Since starting BUENO six years ago, we have implemented data-driven operational tools comprising a combination of the system integration, analytics, and workflow management technologies in more than 1,500 buildings across 8 countries. We want to share what we’ve learned from these implementations so that the industry at large can learn from past mistakes so that those only starting out in this space can slingshot their progress to having the benefits of implementing a mature data-driven solution without the pains of learning every aspect of the process from first principles.
Firstly though, we want to share how BUENO has got to its position as the market leader in this space.
I started my professional life as an energy consultant working for an engineering consultancy in Canberra, Australia. The consultancy was heavily involved in setting up the NABERS1 scheme which meant that I was very focused on maximizing the performance of buildings in operations regardless of the constraints of the existing systems (as opposed to more feature-based rating systems which are more heavily used in new build projects). We had deep engagements with one REIT client in particular to help support them to achieve the portfolio NABERS commitments that they’d made to their shareholders (and the public) and this focus on operational performance helped them to achieve very high (and in some cases world-leading) performance across almost all property-focused sustainability benchmarking benchmarks (GRESB, DJSI, CDP etc).
Seeing first hand, the achievement of such great results for our customers lead me to look at our highly embedded role with the customer and look for specific tasks that had the largest and most long-lasting impact.
As it turned out some of the most simple ones made the biggest impact. We could assign 15 percent - 20 percent energy savings to work with their contracting team to continuously improve the operation of their control strategies on their HVAC systems. Breaking that task down involved the following steps:
● Collecting data (if we were lucky via history files on the BMS or through screenshots and data entry by some poor graduate consultant).
● Analyzing the data using some basic spreadsheet tools to find faults or inefficiencies
● Facilitating the FM and contracting teams to work together to resolve as many of the issues as possible within their maintenance budgets
This process got great results, but not optimal for a number of reasons:
● It was retrospective - we were looking in the rearview mirror at data that was weeks or months old
● It wasn’t continuous, and it used a sampling methodology. It was too expensive to use human labor and spreadsheets to analyze every single piece of equipment, and it was too expensive to do the exercise more than every month (for critical sites) or quarterly (more typical, steady-state operation (i.e. it was calendar-based)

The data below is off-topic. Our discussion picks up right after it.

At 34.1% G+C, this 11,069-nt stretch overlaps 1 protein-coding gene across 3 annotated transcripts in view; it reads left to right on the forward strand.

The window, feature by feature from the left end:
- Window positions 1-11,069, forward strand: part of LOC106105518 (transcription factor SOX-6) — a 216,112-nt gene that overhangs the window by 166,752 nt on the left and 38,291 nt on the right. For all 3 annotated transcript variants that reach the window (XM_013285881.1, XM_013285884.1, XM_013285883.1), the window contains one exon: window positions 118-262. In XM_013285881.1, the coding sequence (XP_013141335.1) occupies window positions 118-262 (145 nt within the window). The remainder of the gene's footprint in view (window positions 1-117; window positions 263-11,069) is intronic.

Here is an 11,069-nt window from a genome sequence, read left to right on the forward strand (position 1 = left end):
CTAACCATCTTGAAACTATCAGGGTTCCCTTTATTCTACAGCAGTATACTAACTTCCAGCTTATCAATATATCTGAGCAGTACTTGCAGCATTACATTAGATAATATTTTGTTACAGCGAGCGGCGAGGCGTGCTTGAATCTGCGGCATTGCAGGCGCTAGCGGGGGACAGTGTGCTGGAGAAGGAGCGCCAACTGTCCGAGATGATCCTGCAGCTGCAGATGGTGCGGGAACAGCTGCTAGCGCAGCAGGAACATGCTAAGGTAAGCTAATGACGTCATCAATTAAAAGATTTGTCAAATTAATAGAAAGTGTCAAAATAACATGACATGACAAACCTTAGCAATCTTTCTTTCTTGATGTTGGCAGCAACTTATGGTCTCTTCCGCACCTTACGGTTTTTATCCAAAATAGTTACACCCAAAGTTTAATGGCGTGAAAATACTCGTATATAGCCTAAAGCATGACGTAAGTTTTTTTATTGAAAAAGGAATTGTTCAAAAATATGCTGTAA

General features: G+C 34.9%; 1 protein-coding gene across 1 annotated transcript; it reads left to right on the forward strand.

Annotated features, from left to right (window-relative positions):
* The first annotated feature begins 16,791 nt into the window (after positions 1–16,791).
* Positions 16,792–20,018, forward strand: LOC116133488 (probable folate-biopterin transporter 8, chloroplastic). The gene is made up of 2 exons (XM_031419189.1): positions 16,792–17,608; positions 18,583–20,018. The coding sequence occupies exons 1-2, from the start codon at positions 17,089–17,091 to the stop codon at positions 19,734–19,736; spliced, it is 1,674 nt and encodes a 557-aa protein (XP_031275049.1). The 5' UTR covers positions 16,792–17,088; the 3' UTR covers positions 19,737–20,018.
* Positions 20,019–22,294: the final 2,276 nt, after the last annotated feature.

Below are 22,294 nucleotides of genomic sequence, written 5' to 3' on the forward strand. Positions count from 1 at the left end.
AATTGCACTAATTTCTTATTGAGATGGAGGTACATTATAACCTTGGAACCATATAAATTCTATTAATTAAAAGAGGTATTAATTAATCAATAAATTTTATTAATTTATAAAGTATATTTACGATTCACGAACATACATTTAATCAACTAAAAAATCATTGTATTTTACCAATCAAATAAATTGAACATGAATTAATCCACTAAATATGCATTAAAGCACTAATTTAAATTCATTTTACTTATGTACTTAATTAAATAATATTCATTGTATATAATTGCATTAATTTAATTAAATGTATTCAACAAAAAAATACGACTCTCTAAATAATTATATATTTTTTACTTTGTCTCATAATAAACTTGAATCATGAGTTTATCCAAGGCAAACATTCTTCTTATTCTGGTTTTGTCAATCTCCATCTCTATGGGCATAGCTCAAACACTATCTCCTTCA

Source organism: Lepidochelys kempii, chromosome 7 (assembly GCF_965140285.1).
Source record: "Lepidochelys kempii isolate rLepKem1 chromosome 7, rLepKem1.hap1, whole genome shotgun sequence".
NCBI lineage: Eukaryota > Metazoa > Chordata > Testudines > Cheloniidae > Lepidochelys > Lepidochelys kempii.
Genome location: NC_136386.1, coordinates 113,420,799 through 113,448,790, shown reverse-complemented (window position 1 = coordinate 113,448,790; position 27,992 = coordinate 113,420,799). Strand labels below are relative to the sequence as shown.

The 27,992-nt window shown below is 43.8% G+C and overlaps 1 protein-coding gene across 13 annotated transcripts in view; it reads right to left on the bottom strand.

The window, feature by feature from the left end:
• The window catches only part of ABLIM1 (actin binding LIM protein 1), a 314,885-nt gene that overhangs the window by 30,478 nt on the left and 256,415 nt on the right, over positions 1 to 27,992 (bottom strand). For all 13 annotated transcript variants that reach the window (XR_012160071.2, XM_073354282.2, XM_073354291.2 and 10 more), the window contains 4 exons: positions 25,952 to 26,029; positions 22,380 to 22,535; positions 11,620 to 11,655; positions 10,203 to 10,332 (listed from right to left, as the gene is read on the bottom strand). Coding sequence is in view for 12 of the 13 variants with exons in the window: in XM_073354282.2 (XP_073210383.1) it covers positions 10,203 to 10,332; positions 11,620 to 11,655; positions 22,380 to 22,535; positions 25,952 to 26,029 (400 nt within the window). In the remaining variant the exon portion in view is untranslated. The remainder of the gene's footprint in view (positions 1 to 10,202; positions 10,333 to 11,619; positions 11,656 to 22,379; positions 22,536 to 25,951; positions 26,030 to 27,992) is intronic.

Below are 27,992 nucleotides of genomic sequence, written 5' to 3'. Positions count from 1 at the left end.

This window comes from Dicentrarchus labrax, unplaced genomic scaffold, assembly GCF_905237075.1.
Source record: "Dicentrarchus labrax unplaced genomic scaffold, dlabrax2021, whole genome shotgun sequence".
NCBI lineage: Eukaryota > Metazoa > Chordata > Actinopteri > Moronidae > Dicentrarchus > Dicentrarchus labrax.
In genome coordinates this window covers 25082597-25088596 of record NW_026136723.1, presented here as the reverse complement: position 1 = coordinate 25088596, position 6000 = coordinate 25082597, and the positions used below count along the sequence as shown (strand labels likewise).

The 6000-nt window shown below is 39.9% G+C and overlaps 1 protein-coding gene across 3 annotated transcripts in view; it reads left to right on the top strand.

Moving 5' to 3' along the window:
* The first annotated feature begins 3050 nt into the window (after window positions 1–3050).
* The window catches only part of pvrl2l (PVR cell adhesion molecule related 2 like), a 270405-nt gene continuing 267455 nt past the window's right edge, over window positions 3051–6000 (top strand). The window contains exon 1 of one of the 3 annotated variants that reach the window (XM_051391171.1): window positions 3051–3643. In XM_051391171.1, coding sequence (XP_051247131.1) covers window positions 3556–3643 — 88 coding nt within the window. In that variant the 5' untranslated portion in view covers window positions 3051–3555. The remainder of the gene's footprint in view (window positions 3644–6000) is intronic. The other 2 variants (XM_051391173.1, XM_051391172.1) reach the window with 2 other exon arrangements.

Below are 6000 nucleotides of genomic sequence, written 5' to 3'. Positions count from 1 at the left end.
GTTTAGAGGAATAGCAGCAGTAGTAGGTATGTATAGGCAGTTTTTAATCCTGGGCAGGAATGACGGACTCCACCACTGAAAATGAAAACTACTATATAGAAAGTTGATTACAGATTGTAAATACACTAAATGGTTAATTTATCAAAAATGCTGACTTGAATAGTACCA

● It was a bolt on to the standard operational practice of the buildings. It involved extra work for all those involved.
So much skilled labor is expended in engineering-focused, but repetitive tasks. Furthermore, so much of the effort in the process is finding the problems in the first place before we even get to fixing them. This effort/impact imbalance is the problem that BUENO is solving.
While my personal experience was from the perspective of an energy consultant, it has turned out to be a much bigger problem than just delivering energy savings. All stakeholders (technicians, facilities managers, and consultants) engage via a scheduled calendar basis and they do it across all building services (HVAC, lighting control, vertical transport, fire systems, etc). An opportunity exists for the industry to utilize more sophisticated data technologies to act as algorithmically codified technicians/ engineers. These technologies can supersede much of the “calendar-ised” diagnostic work being conducted today, and we can re-purpose the effort associated with those tasks to provide continuous improvement within a data-driven operational framework.
Better adoption of technology can take many of these operational “commodities” and turn them into value-generating exercises that present opportunities for differentiation for savvy service providers.
There is the opportunity for a shift in the property sector to better adopt and utilize technology in how we operate our buildings. The reality is that the current market best practice operational model (“preventative”) is at its root nothing more sophisticated than using a calendar to manage the engineering systems in our buildings. Daily, weekly, monthly and quarterly checklists are accepted best practice which means that a huge amount of effort is expended every year, in every building, across every engineering service before we even “turn a wrench” to fix a single piece of equipment, let alone do something to improve the performance of the assets. There is a better way.
The data-driven operational model
To build this model shift into a business’ operational strategy there are a few ways to go. The approach that an organization would take would sit somewhere on the following spectrum: